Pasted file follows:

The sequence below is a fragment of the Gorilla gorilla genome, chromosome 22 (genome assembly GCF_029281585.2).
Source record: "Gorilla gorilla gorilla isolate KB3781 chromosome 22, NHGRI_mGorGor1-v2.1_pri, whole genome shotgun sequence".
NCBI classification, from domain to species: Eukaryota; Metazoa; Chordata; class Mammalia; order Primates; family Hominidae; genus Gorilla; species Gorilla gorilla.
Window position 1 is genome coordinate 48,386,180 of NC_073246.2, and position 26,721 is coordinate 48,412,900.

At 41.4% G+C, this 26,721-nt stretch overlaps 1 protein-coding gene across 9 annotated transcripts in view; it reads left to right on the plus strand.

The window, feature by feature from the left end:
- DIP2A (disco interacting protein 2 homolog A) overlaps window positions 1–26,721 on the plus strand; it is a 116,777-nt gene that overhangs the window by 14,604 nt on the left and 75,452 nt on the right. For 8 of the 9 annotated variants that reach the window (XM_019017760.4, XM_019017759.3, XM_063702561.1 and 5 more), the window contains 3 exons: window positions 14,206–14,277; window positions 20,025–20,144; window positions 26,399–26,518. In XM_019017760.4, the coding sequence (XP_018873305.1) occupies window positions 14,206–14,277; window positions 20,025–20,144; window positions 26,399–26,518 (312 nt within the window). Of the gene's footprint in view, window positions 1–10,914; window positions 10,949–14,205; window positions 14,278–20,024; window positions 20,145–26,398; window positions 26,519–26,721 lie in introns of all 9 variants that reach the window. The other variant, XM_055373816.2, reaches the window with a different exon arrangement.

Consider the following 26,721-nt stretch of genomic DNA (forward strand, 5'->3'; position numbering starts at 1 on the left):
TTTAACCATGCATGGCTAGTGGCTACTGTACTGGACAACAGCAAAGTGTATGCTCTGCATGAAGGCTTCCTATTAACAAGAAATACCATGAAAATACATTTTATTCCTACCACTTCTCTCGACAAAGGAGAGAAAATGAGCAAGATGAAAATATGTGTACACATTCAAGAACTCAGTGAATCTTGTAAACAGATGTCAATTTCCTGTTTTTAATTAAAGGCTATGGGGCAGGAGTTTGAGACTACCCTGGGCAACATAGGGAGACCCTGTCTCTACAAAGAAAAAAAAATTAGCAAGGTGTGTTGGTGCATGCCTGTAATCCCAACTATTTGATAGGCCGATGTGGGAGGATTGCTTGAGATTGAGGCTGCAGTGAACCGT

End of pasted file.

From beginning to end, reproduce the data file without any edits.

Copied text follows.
The sequence below is a fragment of the Gorilla gorilla genome, chromosome 22 (genome assembly GCF_029281585.2).
Source record: "Gorilla gorilla gorilla isolate KB3781 chromosome 22, NHGRI_mGorGor1-v2.1_pri, whole genome shotgun sequence".
NCBI classification, from domain to species: Eukaryota; Metazoa; Chordata; class Mammalia; order Primates; family Hominidae; genus Gorilla; species Gorilla gorilla.
Window position 1 is genome coordinate 48,386,180 of NC_073246.2, and position 26,721 is coordinate 48,412,900.

At 41.4% G+C, this 26,721-nt stretch overlaps 1 protein-coding gene across 9 annotated transcripts in view; it reads left to right on the plus strand.

The window, feature by feature from the left end:
- DIP2A (disco interacting protein 2 homolog A) overlaps window positions 1–26,721 on the plus strand; it is a 116,777-nt gene that overhangs the window by 14,604 nt on the left and 75,452 nt on the right. For 8 of the 9 annotated variants that reach the window (XM_019017760.4, XM_019017759.3, XM_063702561.1 and 5 more), the window contains 3 exons: window positions 14,206–14,277; window positions 20,025–20,144; window positions 26,399–26,518. In XM_019017760.4, the coding sequence (XP_018873305.1) occupies window positions 14,206–14,277; window positions 20,025–20,144; window positions 26,399–26,518 (312 nt within the window). Of the gene's footprint in view, window positions 1–10,914; window positions 10,949–14,205; window positions 14,278–20,024; window positions 20,145–26,398; window positions 26,519–26,721 lie in introns of all 9 variants that reach the window. The other variant, XM_055373816.2, reaches the window with a different exon arrangement.

Consider the following 26,721-nt stretch of genomic DNA (forward strand, 5'->3'; position numbering starts at 1 on the left):
TTTAACCATGCATGGCTAGTGGCTACTGTACTGGACAACAGCAAAGTGTATGCTCTGCATGAAGGCTTCCTATTAACAAGAAATACCATGAAAATACATTTTATTCCTACCACTTCTCTCGACAAAGGAGAGAAAATGAGCAAGATGAAAATATGTGTACACATTCAAGAACTCAGTGAATCTTGTAAACAGATGTCAATTTCCTGTTTTTAATTAAAGGCTATGGGGCAGGAGTTTGAGACTACCCTGGGCAACATAGGGAGACCCTGTCTCTACAAAGAAAAAAAAATTAGCAAGGTGTGTTGGTGCATGCCTGTAATCCCAACTATTTGATAGGCCGATGTGGGAGGATTGCTTGAGATTGAGGCTGCAGTGAACCGT